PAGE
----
US9407015B1 (en) 2014-12-29 2016-08-02 Western Digital Technologies, Inc. Automatic power disconnect device
US9437237B1 (en) 2015-02-20 2016-09-06 Western Digital Technologies, Inc. Method to detect power loss through data storage device spindle speed
US9959204B1 (en) 2015-03-09 2018-05-01 Western Digital Technologies, Inc. Tracking sequential ranges of non-ordered data
US9245560B1 (en) 2015-03-09 2016-01-26 Western Digital Technologies, Inc. Data storage device measuring reader/writer offset by reading spiral track and concentric servo sectors
US9214175B1 (en) 2015-03-16 2015-12-15 Western Digital Technologies, Inc. Data storage device configuring a gain of a servo control system for actuating a head over a disk
US9343102B1 (en) 2015-03-25 2016-05-17 Western Digital Technologies, Inc. Data storage device employing a phase offset to generate power from a spindle motor during a power failure
US9355676B1 (en) 2015-03-25 2016-05-31 Western Digital Technologies, Inc. Data storage device controlling amplitude and phase of driving voltage to generate power from a spindle motor
US9343094B1 (en) 2015-03-26 2016-05-17 Western Digital Technologies, Inc. Data storage device filtering burst correction values before downsampling the burst correction values
US9245577B1 (en) 2015-03-26 2016-01-26 Western Digital Technologies, Inc. Data storage device comprising spindle motor current sensing with supply voltage noise attenuation
US9286925B1 (en) 2015-03-26 2016-03-15 Western Digital Technologies, Inc. Data storage device writing multiple burst correction values at the same radial location
US9886285B2 (en) 2015-03-31 2018-02-06 Western Digital Technologies, Inc. Communication interface initialization
US9424868B1 (en) 2015-05-12 2016-08-23 Western Digital Technologies, Inc. Data storage device employing spindle motor driving profile during seek to improve power performance
US9396751B1 (en) 2015-06-26 2016-07-19 Western Digital Technologies, Inc. Data storage device compensating for fabrication tolerances when measuring spindle motor current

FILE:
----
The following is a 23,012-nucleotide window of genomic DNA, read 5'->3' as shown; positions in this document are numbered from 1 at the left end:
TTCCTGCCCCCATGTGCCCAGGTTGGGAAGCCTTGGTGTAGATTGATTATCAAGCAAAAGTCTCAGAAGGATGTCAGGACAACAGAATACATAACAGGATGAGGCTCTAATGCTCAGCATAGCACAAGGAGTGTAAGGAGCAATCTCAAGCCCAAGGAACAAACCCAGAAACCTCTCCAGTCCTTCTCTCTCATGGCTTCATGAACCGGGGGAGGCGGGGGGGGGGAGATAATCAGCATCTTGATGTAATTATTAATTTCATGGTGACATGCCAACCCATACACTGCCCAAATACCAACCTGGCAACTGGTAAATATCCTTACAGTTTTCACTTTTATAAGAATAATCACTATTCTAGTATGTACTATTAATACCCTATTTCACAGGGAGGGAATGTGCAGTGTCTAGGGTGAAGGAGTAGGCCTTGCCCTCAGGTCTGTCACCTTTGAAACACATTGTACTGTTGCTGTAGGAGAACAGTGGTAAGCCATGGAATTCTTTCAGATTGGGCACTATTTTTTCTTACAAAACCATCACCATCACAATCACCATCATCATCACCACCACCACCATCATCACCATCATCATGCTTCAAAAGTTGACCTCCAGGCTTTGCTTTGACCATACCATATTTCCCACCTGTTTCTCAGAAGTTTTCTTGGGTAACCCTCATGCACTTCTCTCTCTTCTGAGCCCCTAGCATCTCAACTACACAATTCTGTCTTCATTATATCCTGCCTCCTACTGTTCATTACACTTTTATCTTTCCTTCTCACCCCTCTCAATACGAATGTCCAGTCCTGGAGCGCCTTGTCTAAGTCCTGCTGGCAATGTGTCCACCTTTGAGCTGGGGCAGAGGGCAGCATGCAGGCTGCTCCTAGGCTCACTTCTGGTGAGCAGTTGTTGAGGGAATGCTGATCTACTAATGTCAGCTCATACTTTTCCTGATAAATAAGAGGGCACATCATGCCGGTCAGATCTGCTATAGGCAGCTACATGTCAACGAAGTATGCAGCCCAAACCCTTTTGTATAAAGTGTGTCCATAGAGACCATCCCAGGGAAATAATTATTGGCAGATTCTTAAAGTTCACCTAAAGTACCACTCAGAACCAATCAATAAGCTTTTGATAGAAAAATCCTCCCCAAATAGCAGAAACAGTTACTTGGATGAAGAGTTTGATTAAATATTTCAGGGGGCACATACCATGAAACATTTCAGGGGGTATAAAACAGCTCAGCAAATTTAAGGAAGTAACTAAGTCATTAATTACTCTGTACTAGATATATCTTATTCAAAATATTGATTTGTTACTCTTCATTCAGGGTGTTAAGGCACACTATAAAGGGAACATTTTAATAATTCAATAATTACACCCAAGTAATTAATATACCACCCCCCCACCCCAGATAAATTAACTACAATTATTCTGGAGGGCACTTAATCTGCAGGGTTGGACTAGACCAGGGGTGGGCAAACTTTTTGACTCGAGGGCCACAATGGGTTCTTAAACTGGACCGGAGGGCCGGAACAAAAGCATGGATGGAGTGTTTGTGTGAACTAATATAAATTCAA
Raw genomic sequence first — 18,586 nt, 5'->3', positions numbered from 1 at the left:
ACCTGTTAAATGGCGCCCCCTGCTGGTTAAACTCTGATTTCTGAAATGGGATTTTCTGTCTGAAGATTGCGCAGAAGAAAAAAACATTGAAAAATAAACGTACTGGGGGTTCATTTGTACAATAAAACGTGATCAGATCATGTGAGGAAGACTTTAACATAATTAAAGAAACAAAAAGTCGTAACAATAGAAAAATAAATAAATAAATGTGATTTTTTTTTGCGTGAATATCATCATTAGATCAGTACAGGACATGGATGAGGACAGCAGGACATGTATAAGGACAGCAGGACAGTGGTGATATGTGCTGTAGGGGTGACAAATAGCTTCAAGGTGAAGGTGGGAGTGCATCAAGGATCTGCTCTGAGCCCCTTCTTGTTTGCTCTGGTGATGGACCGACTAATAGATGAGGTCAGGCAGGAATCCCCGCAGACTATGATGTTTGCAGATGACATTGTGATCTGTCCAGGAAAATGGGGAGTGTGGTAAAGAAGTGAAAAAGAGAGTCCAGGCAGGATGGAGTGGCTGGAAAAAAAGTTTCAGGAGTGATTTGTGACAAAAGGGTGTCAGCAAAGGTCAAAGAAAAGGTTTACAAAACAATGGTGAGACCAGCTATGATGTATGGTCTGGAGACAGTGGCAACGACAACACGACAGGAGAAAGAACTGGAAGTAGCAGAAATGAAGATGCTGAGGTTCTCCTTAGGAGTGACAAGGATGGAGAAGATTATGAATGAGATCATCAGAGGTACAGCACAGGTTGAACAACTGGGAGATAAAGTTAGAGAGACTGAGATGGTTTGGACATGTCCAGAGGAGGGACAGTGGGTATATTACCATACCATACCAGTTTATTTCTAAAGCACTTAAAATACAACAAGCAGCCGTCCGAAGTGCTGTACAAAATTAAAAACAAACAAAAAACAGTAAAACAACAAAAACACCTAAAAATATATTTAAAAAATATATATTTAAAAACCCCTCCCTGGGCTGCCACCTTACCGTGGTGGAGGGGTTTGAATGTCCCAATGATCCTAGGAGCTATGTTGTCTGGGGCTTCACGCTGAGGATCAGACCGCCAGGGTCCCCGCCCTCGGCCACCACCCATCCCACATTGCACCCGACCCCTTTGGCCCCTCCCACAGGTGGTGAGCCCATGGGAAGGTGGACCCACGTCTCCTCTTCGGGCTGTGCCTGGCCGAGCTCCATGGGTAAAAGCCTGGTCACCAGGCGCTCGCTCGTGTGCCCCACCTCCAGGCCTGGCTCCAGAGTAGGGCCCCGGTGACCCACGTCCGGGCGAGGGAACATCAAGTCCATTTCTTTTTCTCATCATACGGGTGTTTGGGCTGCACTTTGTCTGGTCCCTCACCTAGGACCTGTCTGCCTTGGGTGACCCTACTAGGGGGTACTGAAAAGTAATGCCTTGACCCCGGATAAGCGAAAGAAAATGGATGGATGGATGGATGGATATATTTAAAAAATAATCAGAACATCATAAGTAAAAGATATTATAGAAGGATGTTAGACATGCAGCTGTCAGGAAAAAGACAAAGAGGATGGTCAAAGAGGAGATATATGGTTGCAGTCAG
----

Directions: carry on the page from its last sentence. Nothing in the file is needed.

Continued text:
US9542966B1 (en) 2015-07-09 2017-01-10 Western Digital Technologies, Inc. Data storage devices and methods with frequency-shaped sliding mode control
US9437231B1 (en) 2015-09-25 2016-09-06 Western Digital Technologies, Inc. Data storage device concurrently controlling and sensing a secondary actuator for actuating a head over a disk
US10127952B2 (en) 2015-11-18 2018-11-13 Western Digital Technologies, Inc. Power control module using protection circuit for regulating backup voltage to power load during power fault
US9899834B1 (en) 2015-11-18 2018-02-20 Western Digital Technologies, Inc. Power control module using protection circuit for regulating backup voltage to power load during power fault
US9564162B1 (en) 2015-12-28 2017-02-07 Western Digital Technologies, Inc. Data storage device measuring resonant frequency of a shock sensor by applying differential excitation and measuring oscillation
US9620160B1 (en) 2015-12-28 2017-04-11 Western Digital Technologies, Inc. Data storage device measuring resonant frequency of a shock sensor by inserting the shock sensor into an oscillator circuit
US20190206437A1 (en) * 2017-12-28 2019-07-04 Kabushiki Kaisha Toshiba Disk device and information processing apparatus
US10650858B2 (en) * 2017-12-28 2020-05-12 Kabushiki Kaisha Toshiba Switching circuit on power supply for magnetic disk recording device

Similar Documents

Publication Publication Date Title
US4568988A (en) Micro hard-disk drive system
US7974039B1 (en) Disk drive to reduce head instability
US5291110A (en) Low acoustic noise seeking method and apparatus
US8760796B1 (en) Reducing acoustic noise in a disk drive when exiting idle mode
US20150310886A1 (en) Power failure management in disk drives
US20130070363A1 (en) Systems and methods for data throttling during disk drive power down
US4658308A (en) Method and apparatus for retracting head and braking motor of a disc drive device